After being humiliated and nearly driven to mental breakdown by the mind games of Alex Ferguson, who pipped Pool to the league title in 2008/09, even Pool fans finally opened their eyes to the fact that this wasn't the man capable of returning them to the past glory's their Dads had told them about and assured them would happen this time next year. The sale of Xabi Alonso to Real Madrid, with the funds going on lavish fees for Alberto Aquilani and Glen Johnson, it was a sobering slap of reality for the Kop End that Rafa was putting lipstick on a pig and calling it a princess. They finished 7th the following season and Rafa was sent on his way in ignominious circumstances for a 'Kop Legend'.
2011: El N...ot That Into You...
Like I said, Liverpool have a habit of placing all of their hopes and dreams on people that just aren't that into them. Benitez managed to buy himself some time courtesy of the one pro to the many cons in his transfer policy, prising El Nino from his beloved Atletico Madrid. Torres was an overnight sensation and, in the desperation to pretend that this was the start of a glorious new era, was quickly hurried alongside Messrs Shankly, Paisley, Dalglish and Gerrard amid Liverpool's top table of club legends.
Except...Torres didn't exactly see it that way himself. Atletico would always be the club closest to Torres' heart and no amount of hero worship would change that. He was just left with the difficult decision of staying with his true love and never fulfilling his (bank balance's) potential or taking a higher profile offer having more than paid back his debts to Atleti. The Premier League had the eyes of the world on it. Putting himself in a Liverpool jersey would ensure he could shine without competition in the hopes of landing a big money offer from title/European contenders. Despite Benitez's replacement, Roy Hodgson's insistence that Liverpool wouldn't sell, soon he was issued a painful reminder that he was Roy Hodgson, he was managing Liverpool, and 'Liverpool manager Roy Hodgson's' declarations didn't carry the weight that he and their fans thought that it did. He went to Chelsea in the transfer window and Andy Carroll was Hodgson's preferred replacement. Hodgson followed soon after.
2012: Long Live The King, The King is...A Racist?
From 'El Nino' to 'Negrito', 21st century Liverpool sure do have difficulties with Spanish colloquial terms. Luis Suarez was the second name on the list of Hodgson's masterplan to save Liverpool following Torres' farewell, though it's tough to give Roy too much credit considering he paid one of the then-Top 10 transfer fees of all-time to Andy Carroll in the first part of that plan. Nonetheless, Suarez was a player of undoubted pedigree at Ajax, despite behavioural issues. If Liverpool could provide the right environment to allow his talents to shine, the right mentor to teach Suarez how to curb his troubling tendencies, then this might be crazy enough to work!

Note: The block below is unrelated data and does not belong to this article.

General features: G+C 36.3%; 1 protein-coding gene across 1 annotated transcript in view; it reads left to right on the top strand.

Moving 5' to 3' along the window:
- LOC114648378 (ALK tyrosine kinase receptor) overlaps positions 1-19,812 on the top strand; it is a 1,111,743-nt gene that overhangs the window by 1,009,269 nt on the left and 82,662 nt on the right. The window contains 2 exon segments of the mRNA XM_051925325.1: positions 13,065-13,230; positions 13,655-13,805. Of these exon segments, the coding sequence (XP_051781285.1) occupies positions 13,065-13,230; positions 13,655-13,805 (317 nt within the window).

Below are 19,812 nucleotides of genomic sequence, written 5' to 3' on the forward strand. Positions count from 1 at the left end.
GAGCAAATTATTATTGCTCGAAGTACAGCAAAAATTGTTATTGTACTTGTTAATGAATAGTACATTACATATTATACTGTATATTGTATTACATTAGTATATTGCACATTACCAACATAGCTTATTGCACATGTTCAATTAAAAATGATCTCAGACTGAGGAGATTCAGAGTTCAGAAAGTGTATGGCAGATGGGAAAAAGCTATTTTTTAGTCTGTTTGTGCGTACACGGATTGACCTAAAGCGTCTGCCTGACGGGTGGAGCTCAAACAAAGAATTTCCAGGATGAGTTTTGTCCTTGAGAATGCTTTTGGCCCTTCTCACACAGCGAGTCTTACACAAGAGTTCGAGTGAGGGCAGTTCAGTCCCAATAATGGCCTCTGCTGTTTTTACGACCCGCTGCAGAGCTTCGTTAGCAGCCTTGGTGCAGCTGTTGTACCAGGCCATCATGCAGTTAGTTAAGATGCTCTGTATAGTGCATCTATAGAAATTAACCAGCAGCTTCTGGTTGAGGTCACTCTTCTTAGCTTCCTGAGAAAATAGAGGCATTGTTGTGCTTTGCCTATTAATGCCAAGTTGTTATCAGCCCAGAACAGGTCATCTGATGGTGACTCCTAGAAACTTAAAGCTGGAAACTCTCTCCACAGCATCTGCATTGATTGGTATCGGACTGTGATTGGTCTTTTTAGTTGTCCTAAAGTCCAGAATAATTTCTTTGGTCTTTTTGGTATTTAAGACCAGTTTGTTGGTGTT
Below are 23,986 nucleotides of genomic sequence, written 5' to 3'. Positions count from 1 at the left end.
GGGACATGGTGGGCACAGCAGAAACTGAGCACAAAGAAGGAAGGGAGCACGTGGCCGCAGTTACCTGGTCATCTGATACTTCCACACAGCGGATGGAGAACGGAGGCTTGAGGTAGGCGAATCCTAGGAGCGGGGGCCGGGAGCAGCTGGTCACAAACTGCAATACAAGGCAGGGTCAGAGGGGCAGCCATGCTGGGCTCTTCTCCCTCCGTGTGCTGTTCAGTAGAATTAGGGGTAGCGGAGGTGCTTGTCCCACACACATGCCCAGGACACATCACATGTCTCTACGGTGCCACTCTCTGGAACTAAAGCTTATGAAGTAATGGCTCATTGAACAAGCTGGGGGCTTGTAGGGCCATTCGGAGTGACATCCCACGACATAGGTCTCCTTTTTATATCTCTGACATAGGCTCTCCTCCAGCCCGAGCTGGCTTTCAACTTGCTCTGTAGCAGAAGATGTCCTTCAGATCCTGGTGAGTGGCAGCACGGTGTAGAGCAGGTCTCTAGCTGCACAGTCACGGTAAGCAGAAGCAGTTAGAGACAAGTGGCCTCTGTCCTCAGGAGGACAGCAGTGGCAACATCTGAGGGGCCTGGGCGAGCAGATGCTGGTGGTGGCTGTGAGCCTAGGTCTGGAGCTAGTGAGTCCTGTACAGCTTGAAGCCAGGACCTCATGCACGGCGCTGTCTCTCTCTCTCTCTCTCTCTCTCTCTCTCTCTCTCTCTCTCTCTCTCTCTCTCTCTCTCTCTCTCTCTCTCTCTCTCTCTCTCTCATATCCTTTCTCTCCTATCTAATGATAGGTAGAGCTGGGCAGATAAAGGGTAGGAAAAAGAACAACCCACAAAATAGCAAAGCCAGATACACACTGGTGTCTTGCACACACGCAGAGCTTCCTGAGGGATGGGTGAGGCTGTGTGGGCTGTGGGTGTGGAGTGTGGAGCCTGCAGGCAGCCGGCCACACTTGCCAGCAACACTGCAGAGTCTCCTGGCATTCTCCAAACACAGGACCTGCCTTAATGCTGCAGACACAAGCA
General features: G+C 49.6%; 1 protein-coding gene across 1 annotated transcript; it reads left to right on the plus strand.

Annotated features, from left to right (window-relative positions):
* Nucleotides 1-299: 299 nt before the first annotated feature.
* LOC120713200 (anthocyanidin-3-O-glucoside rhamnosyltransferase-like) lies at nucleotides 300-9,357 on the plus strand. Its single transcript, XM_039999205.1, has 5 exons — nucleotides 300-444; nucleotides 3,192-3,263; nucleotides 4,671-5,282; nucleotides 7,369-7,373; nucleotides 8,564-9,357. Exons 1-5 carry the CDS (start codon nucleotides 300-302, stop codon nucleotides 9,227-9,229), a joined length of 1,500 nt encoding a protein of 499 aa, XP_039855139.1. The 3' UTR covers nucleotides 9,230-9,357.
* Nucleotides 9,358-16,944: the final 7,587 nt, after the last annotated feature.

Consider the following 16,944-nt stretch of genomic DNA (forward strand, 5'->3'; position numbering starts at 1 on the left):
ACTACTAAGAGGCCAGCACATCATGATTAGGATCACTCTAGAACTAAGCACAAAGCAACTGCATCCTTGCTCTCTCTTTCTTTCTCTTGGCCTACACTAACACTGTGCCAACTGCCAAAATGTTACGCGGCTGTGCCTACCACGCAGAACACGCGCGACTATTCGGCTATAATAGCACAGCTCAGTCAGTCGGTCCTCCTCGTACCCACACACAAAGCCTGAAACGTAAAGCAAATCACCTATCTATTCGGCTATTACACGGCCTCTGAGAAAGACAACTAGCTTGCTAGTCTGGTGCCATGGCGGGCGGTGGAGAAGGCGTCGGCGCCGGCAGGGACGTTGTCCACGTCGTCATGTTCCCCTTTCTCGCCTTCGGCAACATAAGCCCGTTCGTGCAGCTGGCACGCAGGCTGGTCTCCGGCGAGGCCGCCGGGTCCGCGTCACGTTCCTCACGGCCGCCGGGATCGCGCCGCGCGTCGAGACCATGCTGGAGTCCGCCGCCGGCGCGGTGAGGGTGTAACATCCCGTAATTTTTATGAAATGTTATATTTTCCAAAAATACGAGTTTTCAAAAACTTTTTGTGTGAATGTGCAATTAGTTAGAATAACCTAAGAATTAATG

Enter Kenny Dalglish. Originally brought in as a stopgap for the outgoing Hodgson, King Kenny took up the ropes as caretaker before being made permanent after a strong media and fan-supported campaign. Unfortunately, as we've seen, Liverpool legends have an uncanny knack for fucking over this disambiguation of what Liverpool is today. After Luis Suarez was suspended for alleged racist remarks against Patrice Evra, Dalglish made a facepalm-worthy error of judgement in sending his players (including black players like Glen Johnson) out in shirts showing solidarity with Suarez. It was a particularly tetchy and 'real' period in the rivalry between Pool and United, mainly because Liverpool fans were left with the impossible dilemma of agreeing with their most hated rivals or supporting an unforgivable act. Dalglish's return for all of this? A League Cup win over Cardiff and FA Cup Final loss to Chelsea. This led to the, "Well done Kenny, you paid £70million to beat Cardiff" jokes and his swift exit from club, quietly out the back door.
Suarez continued to display his brilliance and his disturbing overtones in equal measure, week-by-week. New boss Brendan Rodgers had come from Swansea, and perhaps lacked the credibility and past success to tone down one of football's most enigmatic stars. So despite his constant defences of Suarez, soon he would learn (as did Kenny) that you can't defend the indefensible. Suarez seemed to not only struggle with racial issues, but teething issues apparently were still a thing for the Uruguayan, as Branislav Ivanovic found out. Suarez was banned for 10 games, despite earning a PFA Player of the Year nomination, and Liverpool ended 2012/13 in 7th.
2014: "We don't slip"
The phrase, "Next year is our year" has become almost as big of a Liverpool anthem as 'You'll Never Walk Alone'. And fans were almost getting ready to deliver their excuses as Real Madrid and Arsenal lurked for Luis Suarez at the start of the 2013/14 season. Until he had a change of heart upon returning from Uruguay's adventures in the Confederations Cup, reportedly having a Champions League qualification clause inserted into his new contract.